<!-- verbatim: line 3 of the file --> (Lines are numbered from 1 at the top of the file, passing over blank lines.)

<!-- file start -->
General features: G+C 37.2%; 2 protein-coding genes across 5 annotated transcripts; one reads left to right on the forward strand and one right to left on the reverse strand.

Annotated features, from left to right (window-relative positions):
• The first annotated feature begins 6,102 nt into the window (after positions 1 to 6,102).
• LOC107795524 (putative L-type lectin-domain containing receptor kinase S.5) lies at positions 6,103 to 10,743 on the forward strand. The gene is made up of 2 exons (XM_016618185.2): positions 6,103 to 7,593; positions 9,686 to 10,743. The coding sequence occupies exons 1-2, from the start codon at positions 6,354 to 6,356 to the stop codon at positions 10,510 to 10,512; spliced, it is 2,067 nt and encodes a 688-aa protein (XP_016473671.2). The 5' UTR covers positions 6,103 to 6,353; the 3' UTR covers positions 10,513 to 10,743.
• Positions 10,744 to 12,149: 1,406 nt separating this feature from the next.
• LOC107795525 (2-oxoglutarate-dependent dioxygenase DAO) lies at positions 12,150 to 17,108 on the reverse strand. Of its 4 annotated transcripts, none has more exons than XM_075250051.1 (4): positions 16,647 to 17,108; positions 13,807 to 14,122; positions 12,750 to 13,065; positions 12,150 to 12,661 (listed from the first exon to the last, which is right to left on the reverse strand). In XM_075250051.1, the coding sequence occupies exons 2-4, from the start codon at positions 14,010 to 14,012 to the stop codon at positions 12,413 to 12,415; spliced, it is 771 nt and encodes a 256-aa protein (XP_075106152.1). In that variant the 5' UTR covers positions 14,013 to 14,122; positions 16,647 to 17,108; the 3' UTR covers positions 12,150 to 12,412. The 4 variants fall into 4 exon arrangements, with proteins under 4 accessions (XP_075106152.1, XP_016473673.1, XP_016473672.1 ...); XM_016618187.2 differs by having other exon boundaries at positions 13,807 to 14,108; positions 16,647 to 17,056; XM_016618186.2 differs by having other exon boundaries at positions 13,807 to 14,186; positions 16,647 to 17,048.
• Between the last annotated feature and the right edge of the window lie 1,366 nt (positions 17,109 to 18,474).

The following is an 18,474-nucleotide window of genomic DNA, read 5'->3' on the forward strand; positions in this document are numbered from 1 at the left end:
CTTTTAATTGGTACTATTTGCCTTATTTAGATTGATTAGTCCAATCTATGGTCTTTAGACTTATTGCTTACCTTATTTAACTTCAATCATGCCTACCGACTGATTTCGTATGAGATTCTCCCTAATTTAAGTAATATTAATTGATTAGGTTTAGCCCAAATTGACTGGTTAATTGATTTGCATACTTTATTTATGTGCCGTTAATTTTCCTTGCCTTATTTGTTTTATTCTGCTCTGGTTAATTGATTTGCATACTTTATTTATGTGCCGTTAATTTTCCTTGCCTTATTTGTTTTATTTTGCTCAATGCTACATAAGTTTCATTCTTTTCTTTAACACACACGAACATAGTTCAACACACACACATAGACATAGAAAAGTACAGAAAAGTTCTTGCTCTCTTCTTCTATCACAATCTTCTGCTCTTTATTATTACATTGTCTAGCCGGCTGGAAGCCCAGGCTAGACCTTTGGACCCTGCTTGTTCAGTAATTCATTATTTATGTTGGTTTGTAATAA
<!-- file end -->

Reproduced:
• The first annotated feature begins 6,102 nt into the window (after positions 1 to 6,102).